A Mexican research team has performed a literature review on the use of autologous hematopoietic stem cell transplantation (auto-HSCT) to treat patients with several immune-mediated neurological diseases, including neuromyelitis optica spectrum disorder (NMOSD). They reported that of the 42 NMOSD patients included, 24 were relapse-free at last follow-up and 13 had negative anti-AQ4 antibodies after HSCT.

“In this review, we included a total of 173 patients with uncommon neuroimmune diseases who underwent HSCT. From the total sample, 76.8% of the patients experienced an overall response (133/173),” the researchers explained. “This rate is important, considering that most included patients were refractory to more than three immunotherapies, including intravenous immunoglobulin and plasma exchange.”

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The review is published in Cytotherapy. The authors identified 11 published studies specifically reporting on HSCT in 42 patients with NMOSD. Thirty-eight patients underwent auto-HCST and eight received allo-HSCT, and the conditioning regimens varied substantially between studies.


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However, almost all patients underwent a reduced-intensity conditioning regimen including cyclophosphamide (Cy) and anti-thymocyte globulin (ATG). The use of ATG in NMOSD is important because it inhibits B and T cell interactions, which is a key component of the pathogenesis of NMOSD. Some 100 patients also received rituximab, a B-cell depleting compound that has demonstrated improved expanded disability scale scores and lower rates of relapse among patients with NMOSD.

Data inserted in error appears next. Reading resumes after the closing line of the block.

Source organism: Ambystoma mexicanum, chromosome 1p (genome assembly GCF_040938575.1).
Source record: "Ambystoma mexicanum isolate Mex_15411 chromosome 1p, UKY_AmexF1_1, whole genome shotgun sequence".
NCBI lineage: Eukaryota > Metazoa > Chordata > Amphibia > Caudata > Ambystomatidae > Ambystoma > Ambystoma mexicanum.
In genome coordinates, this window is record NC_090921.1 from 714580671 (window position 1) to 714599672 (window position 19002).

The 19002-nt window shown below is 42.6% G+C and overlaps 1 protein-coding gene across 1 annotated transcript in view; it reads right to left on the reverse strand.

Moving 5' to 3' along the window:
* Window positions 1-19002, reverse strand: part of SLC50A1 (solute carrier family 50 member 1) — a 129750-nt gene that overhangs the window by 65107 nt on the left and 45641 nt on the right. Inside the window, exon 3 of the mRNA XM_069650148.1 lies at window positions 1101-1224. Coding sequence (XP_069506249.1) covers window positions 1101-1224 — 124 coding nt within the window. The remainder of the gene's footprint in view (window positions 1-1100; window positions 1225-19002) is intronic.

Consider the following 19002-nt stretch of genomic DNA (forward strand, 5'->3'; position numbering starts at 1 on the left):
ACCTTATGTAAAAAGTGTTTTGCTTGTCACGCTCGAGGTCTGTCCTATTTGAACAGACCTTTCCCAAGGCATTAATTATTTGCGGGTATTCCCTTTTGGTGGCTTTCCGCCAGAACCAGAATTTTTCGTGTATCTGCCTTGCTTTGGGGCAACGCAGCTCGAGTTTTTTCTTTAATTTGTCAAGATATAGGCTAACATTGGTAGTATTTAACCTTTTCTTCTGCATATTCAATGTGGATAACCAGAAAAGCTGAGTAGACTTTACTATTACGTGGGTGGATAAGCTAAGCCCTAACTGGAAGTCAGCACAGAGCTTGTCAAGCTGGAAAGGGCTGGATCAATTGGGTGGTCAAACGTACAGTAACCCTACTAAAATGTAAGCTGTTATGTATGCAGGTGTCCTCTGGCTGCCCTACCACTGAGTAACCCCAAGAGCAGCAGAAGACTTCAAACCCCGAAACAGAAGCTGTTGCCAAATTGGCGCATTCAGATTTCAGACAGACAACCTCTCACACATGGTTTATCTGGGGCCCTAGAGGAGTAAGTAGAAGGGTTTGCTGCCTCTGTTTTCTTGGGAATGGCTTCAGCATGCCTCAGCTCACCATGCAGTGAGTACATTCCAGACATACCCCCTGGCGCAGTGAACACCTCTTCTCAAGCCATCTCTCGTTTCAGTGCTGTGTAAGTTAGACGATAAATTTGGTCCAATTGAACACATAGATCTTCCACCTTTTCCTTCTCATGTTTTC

In addition to the general improvements observed in the included patients, no serious complications from HSCT were noted. Although the patient numbers were smaller than those for studies on HSCT in multiple sclerosis—in which good results have also been obtained—the results here highlight the efficacy of HSCT in the treatment of several severe, refractory immune neurological diseases, also including chronic inflammatory demyelinating polyneuropathy, stiff-person syndrome, and severe refractory myasthenia gravis.

The authors recommend inter-center collaboration to determine the optimal patient profile for achieving a long-term response to this approach.

Reference

Jaime-Pérez JC, Jesús, Meléndez-Flores D, Ramos-Dávila EM, et al. Hematopoietic stem cell transplantation for uncommon immune-mediated neurological disorders: a literature review. Cytotherapy. Published online February 19, 2022. doi: doi.org/10.1016/j.jcyt.2021.12.006